Animal watching is a favorite pasttime while we eat in our dinning room, which faces north. Rabbits, ground squirrels (pale short haired versions of the characters so plentiful in Toronto), and various bird varieties are almost constantly in view even during the cool winter days. As the temperatures rise again in late March (or during a warm spell), the lizards are out - we haven't yet seen any snakes, but most are hermit-like. Kitty has only snapped pictures of a small amount of the fauna and flora in and around the house during February and March - the time period covered below; we were busy so much of the time, the camera sat unused for long periods.
Hummingbirds can often be heard and/or seen as they gather nectar from the several types of trumpet shaped flowers that Kitty purposely planted around the house in the late 80s when the house was newly built. The one in the still bare Banksia Rose bush seen at the left had taken a momentary rest after hovering at numerous aloe vera blooms.
Here is a close up.
The post supporting the northeast roof corner can be seen from the dining room table through the sliding glass door (and also from the north facing living room window); and from there we watched a pair of doves and their eventual 2 chicks. The wooden frame had been built several years before to keep nests from being blown off in the occasional early spring storms.
Mama and Papa take turns sitting on the nest. This appeared to be a "changing of the guard".
This photo was taken 19 days after the first, but the chicks were already a good size. We guess that they are probably 7 to 10 days old, but admit that we're no experts. It was interesting to watch the babies become instantly still when our presence was noticed, as if mama (?papa) signaled "be still".
This photo, taken 4 days after the previous one (and through the screened window in living room), is of one of the parents and the 2nd chick. A couple of hours was spent by both parents encouraging the little one - from the ground and the railing - to leave the nest. At this point, the youngster had successfully fluttered down to the base of the railing and finally up onto it, doing a lot of wing flapping between moves. Finally it flew away. The day before we had watched the first chick go through a similar "outing" which had been to the ground beyond the railing.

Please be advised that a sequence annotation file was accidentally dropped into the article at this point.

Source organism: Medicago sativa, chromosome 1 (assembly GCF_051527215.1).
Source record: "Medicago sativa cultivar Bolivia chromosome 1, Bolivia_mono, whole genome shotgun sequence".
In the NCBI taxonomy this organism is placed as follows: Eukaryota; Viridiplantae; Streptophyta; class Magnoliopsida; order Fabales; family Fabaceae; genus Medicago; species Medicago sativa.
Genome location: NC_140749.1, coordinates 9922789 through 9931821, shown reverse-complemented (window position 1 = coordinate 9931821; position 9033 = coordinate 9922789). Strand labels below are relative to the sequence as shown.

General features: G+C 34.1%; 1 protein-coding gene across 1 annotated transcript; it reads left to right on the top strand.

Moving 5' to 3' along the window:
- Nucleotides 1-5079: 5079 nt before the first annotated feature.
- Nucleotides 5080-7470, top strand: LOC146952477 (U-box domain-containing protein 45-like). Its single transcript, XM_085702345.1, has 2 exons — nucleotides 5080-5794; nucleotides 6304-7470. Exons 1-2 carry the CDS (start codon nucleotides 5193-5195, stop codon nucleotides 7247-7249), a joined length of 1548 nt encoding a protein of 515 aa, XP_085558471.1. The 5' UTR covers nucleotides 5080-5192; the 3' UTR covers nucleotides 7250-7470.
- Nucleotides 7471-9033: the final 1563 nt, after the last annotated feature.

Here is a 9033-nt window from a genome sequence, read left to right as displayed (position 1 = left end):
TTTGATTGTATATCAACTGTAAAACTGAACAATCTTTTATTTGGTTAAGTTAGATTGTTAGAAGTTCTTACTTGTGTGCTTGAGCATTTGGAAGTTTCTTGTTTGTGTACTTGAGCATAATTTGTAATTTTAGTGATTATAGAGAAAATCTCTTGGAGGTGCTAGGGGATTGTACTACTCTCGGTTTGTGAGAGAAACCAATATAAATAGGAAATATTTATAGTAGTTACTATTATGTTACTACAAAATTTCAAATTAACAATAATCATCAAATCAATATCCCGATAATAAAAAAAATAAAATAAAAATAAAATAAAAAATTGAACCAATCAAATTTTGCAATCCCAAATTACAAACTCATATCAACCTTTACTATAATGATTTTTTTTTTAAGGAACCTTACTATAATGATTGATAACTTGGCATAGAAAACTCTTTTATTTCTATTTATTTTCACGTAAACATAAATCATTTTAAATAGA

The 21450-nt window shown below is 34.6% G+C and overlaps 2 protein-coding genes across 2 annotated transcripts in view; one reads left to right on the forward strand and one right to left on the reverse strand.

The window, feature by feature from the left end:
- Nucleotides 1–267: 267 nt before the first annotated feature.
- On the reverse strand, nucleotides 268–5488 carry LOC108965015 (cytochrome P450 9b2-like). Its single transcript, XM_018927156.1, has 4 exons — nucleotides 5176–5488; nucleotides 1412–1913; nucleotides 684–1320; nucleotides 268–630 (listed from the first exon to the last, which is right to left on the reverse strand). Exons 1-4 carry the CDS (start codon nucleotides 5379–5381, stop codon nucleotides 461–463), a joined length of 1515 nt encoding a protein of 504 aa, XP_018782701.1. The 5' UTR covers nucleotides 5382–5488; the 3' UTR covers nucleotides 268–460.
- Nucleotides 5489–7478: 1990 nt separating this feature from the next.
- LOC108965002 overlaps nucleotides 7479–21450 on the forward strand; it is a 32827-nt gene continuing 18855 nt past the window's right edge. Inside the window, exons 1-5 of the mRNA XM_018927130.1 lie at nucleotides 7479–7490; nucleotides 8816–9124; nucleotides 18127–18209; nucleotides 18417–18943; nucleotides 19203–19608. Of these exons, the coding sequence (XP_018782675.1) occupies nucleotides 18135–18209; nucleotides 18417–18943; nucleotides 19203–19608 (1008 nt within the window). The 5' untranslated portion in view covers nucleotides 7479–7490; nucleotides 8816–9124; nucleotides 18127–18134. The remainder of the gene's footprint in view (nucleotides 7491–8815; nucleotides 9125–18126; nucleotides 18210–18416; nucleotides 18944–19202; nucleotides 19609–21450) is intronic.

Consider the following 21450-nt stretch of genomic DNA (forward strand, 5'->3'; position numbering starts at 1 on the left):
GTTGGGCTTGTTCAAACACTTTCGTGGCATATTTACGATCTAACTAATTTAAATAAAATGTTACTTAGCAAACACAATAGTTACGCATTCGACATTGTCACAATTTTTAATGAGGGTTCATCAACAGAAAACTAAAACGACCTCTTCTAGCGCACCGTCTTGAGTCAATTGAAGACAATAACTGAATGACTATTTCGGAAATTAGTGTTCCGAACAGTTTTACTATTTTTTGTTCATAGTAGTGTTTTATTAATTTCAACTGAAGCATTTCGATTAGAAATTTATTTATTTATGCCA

This Bishop's Hat is Kitty's favorite succulent on the property; she purchased it about 10 years ago at one of the yearly sales events at the renowned Arizona Sonora Desert Museum. It is situated in front of the east facing wall of the garage along the front entry to the house. The symmetry of the flowers on the plant proper is truly beautiful.
One of the earliest cactus to bloom is the cholla, and this rambling one is doing more this year since the creosote under which it had been planted years ago was severely cut back. The small bright green leaves, however, give evidence that this most tenacious of central Arizona plants is far from dead.
A close-up of the vibrant flowers of this cholla
We visited Kitty's longtime friend Stan, from Motorola days, which included a trip to the grocery store with accompanying nutritional advice;>) Once back at Stan's home, we all chipped in and prepared dinner - cilantro chicken with yams and tomatoes;>) (very similar to our diet regimen version) - a success per Stan who let us know later that he also used the same ingredients with salmon.
Well, at least Kitty looks OK in this shot taken with a delay before we all started eating; sorry Stan and Paul.
Stan took these pictures of us. The first is being included for those who have mentioned that they don't see Paul with a smile often enough. Personally, the second is the one we prefer.
After numerous unsuccessful attempts to reach Kitty's aunt, who had been in Poland much of last year, we enjoyed a conversation-filled visit. Aunt Wanda, who is a very mentally and physically active 82, is off to Poland again where she enjoys the less hectic and, lately, less goverment intervenionist atmosphere. A visit to her there next year may be possible.
Yes, it does get cool enough in central Arizona to enjoy a fireplace, though the "season" is relatively short - typically just late December through mid-March. We enjoyed a supper in front of the fire this cold night (high 30s F) with smooth jazz on the stereo system.